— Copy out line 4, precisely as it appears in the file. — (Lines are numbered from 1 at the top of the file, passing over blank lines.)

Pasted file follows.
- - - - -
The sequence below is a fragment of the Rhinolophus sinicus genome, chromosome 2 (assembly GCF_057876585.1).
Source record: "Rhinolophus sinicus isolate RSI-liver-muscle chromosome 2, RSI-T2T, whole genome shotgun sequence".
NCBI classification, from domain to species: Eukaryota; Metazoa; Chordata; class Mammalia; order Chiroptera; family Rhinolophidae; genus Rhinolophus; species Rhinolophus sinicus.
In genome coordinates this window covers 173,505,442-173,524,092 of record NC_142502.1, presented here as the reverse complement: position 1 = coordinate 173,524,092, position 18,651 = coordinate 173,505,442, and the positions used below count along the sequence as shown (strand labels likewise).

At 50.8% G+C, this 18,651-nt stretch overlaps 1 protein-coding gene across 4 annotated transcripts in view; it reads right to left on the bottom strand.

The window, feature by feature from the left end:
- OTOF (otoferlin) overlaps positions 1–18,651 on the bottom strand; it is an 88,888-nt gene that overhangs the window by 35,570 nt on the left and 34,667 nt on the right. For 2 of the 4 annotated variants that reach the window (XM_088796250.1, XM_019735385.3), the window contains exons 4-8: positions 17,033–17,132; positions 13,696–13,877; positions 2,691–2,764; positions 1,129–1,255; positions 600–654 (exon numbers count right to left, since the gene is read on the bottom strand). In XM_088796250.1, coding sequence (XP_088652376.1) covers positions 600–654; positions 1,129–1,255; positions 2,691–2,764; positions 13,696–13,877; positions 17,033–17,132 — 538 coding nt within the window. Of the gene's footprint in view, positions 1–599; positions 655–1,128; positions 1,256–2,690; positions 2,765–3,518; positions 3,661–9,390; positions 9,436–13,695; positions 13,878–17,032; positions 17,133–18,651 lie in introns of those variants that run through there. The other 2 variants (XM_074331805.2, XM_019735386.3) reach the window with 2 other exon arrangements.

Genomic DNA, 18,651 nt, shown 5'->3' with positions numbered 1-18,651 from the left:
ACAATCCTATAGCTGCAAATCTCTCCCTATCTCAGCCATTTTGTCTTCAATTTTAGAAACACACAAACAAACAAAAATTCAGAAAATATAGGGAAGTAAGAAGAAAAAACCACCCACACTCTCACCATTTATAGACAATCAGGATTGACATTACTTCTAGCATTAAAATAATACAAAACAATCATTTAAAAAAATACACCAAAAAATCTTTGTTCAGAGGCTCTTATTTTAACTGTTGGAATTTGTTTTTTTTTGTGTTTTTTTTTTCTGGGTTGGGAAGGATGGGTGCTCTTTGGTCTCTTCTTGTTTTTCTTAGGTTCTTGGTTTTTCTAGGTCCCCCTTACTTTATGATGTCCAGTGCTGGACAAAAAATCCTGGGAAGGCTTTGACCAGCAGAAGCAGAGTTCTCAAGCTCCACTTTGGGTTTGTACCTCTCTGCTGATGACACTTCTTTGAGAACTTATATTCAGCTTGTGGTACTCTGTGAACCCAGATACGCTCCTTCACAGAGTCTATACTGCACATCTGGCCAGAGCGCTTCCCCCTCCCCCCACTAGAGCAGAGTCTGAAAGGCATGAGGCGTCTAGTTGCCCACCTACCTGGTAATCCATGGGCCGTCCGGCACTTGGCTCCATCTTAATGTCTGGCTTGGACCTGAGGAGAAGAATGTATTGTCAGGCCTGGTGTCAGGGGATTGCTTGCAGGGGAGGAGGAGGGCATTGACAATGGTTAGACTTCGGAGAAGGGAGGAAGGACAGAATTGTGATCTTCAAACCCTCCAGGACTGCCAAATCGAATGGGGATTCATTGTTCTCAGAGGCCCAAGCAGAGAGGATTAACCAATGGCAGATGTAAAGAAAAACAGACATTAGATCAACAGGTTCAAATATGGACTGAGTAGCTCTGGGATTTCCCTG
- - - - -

In genome coordinates this window covers 173,505,442-173,524,092 of record NC_142502.1, presented here as the reverse complement: position 1 = coordinate 173,524,092, position 18,651 = coordinate 173,505,442, and the positions used below count along the sequence as shown (strand labels likewise).